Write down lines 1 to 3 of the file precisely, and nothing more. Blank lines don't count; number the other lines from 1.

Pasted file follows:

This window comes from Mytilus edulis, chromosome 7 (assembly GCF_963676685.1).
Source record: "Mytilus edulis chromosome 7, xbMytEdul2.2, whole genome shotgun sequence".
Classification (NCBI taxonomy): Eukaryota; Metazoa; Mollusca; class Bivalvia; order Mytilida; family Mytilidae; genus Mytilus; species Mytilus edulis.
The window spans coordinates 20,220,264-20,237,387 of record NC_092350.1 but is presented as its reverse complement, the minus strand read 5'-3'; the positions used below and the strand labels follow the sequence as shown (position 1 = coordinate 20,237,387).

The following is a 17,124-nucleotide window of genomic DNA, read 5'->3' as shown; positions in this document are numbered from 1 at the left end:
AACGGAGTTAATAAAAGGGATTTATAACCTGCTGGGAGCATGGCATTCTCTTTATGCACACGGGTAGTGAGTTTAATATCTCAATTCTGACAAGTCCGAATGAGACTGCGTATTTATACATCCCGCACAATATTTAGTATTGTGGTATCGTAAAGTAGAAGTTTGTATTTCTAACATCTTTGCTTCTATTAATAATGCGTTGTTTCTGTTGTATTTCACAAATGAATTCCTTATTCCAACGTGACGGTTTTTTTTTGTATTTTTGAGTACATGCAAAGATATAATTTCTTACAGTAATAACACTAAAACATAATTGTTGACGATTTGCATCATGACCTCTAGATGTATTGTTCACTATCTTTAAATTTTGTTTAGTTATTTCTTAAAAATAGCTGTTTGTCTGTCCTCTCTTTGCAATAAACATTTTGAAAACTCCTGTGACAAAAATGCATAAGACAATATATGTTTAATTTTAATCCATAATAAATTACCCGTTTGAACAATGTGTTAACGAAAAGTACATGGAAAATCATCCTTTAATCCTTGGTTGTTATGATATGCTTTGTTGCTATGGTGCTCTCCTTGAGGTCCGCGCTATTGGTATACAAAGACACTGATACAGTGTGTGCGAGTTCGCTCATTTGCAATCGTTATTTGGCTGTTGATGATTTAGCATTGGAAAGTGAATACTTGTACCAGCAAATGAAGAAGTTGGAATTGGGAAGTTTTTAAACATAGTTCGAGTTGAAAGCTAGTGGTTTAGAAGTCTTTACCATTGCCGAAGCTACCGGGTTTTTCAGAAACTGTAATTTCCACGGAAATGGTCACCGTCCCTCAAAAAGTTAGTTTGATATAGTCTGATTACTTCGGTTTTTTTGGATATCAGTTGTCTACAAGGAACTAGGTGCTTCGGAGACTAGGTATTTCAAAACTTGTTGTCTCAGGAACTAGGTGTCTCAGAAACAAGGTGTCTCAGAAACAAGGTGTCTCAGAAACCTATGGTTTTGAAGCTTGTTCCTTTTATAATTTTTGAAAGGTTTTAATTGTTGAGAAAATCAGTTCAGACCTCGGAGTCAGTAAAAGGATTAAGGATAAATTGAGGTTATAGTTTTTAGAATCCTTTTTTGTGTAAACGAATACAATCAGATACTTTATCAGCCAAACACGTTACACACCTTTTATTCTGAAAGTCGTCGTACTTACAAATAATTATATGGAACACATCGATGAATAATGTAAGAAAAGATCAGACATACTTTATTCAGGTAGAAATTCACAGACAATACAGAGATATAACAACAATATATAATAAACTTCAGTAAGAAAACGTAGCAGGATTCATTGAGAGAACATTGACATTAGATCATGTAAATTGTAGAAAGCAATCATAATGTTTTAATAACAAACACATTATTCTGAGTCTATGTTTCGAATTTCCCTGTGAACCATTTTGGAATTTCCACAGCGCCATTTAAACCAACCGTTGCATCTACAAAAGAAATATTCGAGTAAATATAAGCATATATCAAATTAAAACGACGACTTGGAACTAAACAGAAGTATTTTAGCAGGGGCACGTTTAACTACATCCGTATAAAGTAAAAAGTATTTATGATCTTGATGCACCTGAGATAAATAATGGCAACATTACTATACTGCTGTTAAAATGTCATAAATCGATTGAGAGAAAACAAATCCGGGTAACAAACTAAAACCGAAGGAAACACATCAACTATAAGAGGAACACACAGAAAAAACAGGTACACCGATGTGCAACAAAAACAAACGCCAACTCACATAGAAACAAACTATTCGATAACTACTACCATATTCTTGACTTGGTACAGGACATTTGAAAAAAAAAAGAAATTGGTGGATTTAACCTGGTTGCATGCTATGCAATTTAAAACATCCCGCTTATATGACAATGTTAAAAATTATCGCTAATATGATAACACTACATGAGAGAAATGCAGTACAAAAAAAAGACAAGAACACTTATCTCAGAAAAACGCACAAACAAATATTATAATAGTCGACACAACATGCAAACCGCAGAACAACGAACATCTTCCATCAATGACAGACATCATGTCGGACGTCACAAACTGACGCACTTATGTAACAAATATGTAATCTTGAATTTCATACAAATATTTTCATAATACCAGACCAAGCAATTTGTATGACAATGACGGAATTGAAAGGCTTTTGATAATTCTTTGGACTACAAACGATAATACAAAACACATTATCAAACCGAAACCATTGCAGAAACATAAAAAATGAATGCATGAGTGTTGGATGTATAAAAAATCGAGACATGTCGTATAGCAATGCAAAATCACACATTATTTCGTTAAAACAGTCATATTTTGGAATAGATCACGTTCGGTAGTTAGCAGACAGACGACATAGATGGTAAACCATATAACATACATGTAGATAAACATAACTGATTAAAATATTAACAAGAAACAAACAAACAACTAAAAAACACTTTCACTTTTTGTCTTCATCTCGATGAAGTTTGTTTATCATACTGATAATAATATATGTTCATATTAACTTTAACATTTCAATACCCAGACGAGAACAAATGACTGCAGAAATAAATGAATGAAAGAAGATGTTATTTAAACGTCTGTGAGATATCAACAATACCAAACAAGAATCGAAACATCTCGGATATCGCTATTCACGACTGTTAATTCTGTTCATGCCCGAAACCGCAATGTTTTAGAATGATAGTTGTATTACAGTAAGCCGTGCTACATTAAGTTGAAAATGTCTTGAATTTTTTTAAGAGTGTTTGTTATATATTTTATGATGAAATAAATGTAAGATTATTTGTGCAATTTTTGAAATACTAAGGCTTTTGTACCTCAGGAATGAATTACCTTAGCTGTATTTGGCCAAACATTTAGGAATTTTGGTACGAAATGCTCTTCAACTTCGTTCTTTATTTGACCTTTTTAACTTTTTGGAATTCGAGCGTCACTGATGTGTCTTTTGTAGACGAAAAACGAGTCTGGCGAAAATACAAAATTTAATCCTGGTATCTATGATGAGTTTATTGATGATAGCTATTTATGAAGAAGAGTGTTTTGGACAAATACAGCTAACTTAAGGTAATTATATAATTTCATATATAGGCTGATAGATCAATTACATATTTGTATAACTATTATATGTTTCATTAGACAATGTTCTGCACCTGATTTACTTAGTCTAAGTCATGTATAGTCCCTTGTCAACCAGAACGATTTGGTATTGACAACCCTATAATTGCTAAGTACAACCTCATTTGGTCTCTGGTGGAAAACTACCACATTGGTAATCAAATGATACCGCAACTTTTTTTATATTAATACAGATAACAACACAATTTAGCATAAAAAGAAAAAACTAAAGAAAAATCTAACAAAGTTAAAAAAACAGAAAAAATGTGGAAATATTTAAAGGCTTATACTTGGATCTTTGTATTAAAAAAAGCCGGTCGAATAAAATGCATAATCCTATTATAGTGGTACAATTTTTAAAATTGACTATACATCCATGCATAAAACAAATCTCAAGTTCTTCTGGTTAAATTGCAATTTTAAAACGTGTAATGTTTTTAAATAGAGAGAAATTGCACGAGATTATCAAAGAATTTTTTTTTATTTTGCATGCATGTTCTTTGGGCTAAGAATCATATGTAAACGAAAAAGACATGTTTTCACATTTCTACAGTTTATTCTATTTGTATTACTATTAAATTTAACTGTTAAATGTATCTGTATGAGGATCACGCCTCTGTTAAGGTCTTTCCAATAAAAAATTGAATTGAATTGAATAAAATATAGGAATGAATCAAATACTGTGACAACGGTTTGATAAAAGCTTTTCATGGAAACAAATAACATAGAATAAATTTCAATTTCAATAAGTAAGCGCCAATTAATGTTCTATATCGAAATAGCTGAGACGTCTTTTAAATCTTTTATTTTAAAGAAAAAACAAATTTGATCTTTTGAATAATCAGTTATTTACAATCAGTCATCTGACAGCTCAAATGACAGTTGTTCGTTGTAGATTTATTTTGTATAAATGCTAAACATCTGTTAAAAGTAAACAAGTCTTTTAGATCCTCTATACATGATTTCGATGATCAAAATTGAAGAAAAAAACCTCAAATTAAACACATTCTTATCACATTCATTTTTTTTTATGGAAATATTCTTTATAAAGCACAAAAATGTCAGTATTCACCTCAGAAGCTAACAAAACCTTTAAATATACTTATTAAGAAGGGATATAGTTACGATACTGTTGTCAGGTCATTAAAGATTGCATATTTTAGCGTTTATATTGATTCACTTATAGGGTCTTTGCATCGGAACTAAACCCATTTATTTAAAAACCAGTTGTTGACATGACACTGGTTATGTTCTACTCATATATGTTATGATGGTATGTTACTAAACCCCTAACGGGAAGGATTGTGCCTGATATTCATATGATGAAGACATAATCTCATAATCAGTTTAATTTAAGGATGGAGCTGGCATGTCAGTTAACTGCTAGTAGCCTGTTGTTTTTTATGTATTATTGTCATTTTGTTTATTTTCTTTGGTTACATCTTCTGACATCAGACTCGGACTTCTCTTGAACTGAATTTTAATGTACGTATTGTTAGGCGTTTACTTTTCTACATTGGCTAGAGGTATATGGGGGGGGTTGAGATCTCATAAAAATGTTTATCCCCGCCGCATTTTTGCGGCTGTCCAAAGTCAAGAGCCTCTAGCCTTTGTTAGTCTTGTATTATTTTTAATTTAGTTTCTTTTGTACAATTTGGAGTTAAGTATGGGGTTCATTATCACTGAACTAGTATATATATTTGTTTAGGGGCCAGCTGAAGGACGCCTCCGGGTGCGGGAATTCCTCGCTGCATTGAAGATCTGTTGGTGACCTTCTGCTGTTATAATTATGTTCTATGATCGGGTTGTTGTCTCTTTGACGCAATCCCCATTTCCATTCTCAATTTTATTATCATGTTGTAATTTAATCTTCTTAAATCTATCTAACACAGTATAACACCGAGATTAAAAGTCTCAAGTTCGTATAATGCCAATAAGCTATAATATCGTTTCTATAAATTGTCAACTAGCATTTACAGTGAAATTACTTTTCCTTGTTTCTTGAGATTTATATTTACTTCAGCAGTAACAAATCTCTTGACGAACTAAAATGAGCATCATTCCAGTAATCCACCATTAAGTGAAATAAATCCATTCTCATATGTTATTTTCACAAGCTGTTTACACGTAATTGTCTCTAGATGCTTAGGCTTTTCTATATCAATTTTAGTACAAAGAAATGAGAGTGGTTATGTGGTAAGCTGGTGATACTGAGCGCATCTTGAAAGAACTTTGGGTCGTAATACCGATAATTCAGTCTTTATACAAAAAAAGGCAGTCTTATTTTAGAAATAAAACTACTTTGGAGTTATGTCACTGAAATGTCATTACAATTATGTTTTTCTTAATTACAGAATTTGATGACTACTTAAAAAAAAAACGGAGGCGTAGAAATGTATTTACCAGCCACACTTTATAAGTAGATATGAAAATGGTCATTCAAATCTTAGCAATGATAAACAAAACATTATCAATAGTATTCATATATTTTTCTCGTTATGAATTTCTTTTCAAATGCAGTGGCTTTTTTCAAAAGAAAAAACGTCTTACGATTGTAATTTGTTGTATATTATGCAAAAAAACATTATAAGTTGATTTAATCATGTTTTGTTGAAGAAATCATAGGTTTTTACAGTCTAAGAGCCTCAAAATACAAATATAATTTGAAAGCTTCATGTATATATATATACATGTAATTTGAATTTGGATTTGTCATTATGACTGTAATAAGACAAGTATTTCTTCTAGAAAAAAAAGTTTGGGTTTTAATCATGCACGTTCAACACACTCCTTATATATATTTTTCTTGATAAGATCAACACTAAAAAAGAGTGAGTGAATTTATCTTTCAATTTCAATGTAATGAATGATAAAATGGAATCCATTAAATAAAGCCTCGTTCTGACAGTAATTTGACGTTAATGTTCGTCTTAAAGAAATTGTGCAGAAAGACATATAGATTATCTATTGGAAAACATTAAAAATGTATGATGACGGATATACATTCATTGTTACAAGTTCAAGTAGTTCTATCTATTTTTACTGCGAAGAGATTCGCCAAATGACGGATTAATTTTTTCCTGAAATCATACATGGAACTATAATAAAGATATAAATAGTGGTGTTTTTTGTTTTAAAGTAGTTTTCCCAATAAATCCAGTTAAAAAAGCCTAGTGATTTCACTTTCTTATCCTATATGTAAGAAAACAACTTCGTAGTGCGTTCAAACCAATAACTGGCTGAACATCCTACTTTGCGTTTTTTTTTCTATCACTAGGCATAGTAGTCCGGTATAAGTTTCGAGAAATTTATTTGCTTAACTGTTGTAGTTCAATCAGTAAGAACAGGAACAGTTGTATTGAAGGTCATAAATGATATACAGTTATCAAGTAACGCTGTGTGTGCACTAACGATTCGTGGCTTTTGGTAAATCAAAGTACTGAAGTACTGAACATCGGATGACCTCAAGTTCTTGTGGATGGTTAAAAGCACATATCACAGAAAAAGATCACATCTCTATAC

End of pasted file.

This window comes from Mytilus edulis, chromosome 7 (assembly GCF_963676685.1).
Source record: "Mytilus edulis chromosome 7, xbMytEdul2.2, whole genome shotgun sequence".
Classification (NCBI taxonomy): Eukaryota; Metazoa; Mollusca; class Bivalvia; order Mytilida; family Mytilidae; genus Mytilus; species Mytilus edulis.